It had to be Harry Kane who scored Tottenham’s final goal at White Hart Lane. An improvised volley made Man U’s defence look silly – and marked Harry’s 49th goal at Spurs’ soon-to-be-old stadium. Here’s how Kane’s become an East End legend at just 23 years old.
“Harry Kane, he’s one of our own”
A lifelong Spurs fan, Harry Kane was born just five miles from White Hart Lane, but his journey to play for the club he loves was no stroll in the park. An Arsenal scout spotted Kane at age eight, and he spent a year with the enemy, as well as putting in some time with Watford, but both clubs let him go. The feeling was that Kane was too small for his age, and lacked the pace to be a pro footballer.
Spurs finally took a chance on the gifted youngster, signing him to its academy system at age 11, but it took time for Kane to see first team action. He kept busy in the meantime with loan spells at other clubs, netting 16 goals in 71 appearances.
Flashes of Sheringham
Scouts spotted Kane while he was at Ridgeway Rovers – the same junior club David Beckham played for. “We worked a lot on his shooting,” explains Tottenham legend and former under-21 coach Les Ferdinand. “His movement reminds me of [Teddy] Sheringham, in that he drops into holes and automatically takes up clever positions. But he strikes the ball like Alan Shearer. Look at Alan’s goals, a lot of them are hit with pure venom. He very rarely tapped in. Harry’s like that. When he hits them, they’re going in.”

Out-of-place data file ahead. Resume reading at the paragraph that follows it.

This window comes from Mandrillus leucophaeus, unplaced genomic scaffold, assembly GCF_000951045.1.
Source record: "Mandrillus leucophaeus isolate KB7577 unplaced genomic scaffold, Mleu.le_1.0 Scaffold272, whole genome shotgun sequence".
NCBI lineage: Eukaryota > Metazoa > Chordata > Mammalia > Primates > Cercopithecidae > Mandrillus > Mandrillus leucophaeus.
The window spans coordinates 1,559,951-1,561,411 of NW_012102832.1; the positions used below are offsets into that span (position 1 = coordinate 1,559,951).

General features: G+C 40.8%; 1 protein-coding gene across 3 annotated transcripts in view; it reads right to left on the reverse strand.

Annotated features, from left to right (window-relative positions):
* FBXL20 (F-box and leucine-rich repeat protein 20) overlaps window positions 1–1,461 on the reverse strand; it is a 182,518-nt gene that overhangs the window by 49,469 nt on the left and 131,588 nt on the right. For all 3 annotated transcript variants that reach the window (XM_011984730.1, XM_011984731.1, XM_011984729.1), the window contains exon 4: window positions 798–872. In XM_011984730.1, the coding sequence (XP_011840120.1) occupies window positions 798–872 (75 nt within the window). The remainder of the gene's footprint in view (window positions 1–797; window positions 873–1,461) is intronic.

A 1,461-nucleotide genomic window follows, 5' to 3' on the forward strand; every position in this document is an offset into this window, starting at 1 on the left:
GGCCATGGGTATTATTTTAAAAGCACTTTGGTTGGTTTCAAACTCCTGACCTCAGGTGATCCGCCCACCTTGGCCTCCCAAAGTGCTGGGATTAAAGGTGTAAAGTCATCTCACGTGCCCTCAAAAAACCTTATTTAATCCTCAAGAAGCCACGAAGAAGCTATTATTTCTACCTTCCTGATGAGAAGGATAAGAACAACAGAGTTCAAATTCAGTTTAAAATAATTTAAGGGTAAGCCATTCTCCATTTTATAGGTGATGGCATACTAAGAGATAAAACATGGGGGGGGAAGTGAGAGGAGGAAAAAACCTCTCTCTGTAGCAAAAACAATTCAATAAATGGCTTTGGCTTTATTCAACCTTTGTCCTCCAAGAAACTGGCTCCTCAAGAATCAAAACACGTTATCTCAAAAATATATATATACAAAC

It’s in the game
But it’s not just goals where Kane topped the charts: stats from FIFA game makers EA SPORTS revealed that he’s more clinical than fellow strikers. His minutes per goal ratio up to the end of last season was better than Sanchez, Lukaku, Costa and Ibrahimovic. On average, Kane scored every 106 minutes. That’s 20 minutes more regularly than the next guy. His shooting accuracy (50.8%) and shots to goal success (27%) were also the best.
Kane needed fewer touches in the penalty area, too. On average, he found the back of the net every 5.64 touches – that’s half what Ibrahimovic needed. The raised dots on the surface of his Hypervenom boots help with that killer first touch.
Last word from Les
Les Ferdinand has a stat of his own. “I’d call Harry a nine and half,” he says of the player’s flexibility. “He’s very dynamic in his movement, wants to be heading towards goal every time he gets the ball. But if he needs to drop back and thicken up the midfield, play as a No. 10, he has the football intelligence to pick up the right positions.” His boots are pretty smart, too. Nike’s Dynamic Flywire cables secure Kane’s kickers and help create the movement Les admires.